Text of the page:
Ugandans and LGBT supporters rallied against an anti-gay bill at the Uganda High Commission in London on Jan. 8, 2014. Gail Orenstein/NurPhoto/Sipa USA/AP
President Barack Obama warned Uganda on Sunday that its plans to further criminalize homosexuality, would further "complicate our valued relationship."
Obama said new legislation that President Yoweri Museveni has pledged to sign will mark a "step backward" for all Ugandans and reflect poorly on the country's commitment to protect the human rights of its people.
Homosexuality is already illegal in Uganda under a colonial-era law that criminalizes sex acts "against the order of nature."
Museveni said last week that he plans to sign the bill, which prescribes life imprisonment for acts of "aggravated homosexuality."
Those acts are defined as sex acts where one of the partners is infected with HIV, sex with minors or the disabled and repeated sexual offenses among consenting adults.
The United States is Uganda's largest donor, sending more than $400 million in aid annually in recent years. If Museveni signs the bill, the U.S. could find ways to register disappointment over the law.
Obama said the United States stands for the protection of fundamental freedoms and universal human rights and believes people everywhere should be treated equally.
"That is why I am so deeply disappointed that Uganda will shortly enact legislation that would criminalize homosexuality," Obama said in a written statement issued from Southern California, where he was spending the weekend after a tour of drought-stricken parts of the state.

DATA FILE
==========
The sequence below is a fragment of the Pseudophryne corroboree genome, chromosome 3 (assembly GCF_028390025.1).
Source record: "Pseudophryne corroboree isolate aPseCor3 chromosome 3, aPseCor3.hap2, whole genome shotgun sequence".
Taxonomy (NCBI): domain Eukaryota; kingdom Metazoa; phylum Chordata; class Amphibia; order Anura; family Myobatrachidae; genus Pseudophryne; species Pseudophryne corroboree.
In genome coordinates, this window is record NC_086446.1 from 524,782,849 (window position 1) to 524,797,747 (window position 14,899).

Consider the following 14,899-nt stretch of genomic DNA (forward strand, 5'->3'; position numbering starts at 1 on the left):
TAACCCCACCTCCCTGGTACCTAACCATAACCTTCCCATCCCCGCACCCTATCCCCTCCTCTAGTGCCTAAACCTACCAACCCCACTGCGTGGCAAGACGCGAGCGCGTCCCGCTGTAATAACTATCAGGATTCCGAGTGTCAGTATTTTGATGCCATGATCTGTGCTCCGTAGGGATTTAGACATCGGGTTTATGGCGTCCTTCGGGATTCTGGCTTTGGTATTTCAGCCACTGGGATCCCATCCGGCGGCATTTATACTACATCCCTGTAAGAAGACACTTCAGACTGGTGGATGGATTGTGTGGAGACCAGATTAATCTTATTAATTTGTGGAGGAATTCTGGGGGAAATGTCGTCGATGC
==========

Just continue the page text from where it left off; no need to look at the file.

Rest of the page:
"Enacting this legislation will complicate our valued relationship with Uganda," he said, adding that the U.S. has conveyed that message to Museveni.
It was unclear when Museveni will sign the bill although he is under pressure to do so. Ugandan lawmakers passed it in December. The measure enjoys broad support among Christian clerics and lawmakers who say it is needed to deter Western homosexuals from "recruiting" Ugandan children.
Susan Rice, the U.S. national security adviser, said Sunday on Twitter that she spoke "at length" with Museveni on Saturday night and urged him not to sign the bill.
Ugandan gay activists have accused some of their country's political and religious leaders of being influenced by American evangelicals who want to spread their anti-gay campaign in Africa.
A prominent Ugandan gay group singled out Scott Lively, a Massachusetts evangelical, and sued him in March 2012 under the Alien Tort Statute, which allows non-citizens to file suit in the U.S. if there is an alleged violation of international law.
Uganda is one of many sub-Saharan African countries where homosexuals face severe discrimination, if not jail terms. Nigeria last month increased penalties against gays there and a recent attack by police against young men grabbed headlines this week.
Anyone found guilty of homosexuality is subject to the death penalty in Mauritania and Sudan, something that has also been considered in draft versions of Uganda’s infamous Anti-Homosexuality Bill, which is still under debate.
A June report by Amnesty International noted that it is not uncommon in several African countries for lesbians to be “deliberately targeted for sexual violence.”
“Some deem this practice ‘curative’ or ‘corrective’ rape, laboring under the belief that if the victim has sex with a man, she will be ‘cured’ of being a lesbian,” the report said.
Al Jazeera and The Associated Press. Tom Kutsch contributed reporting.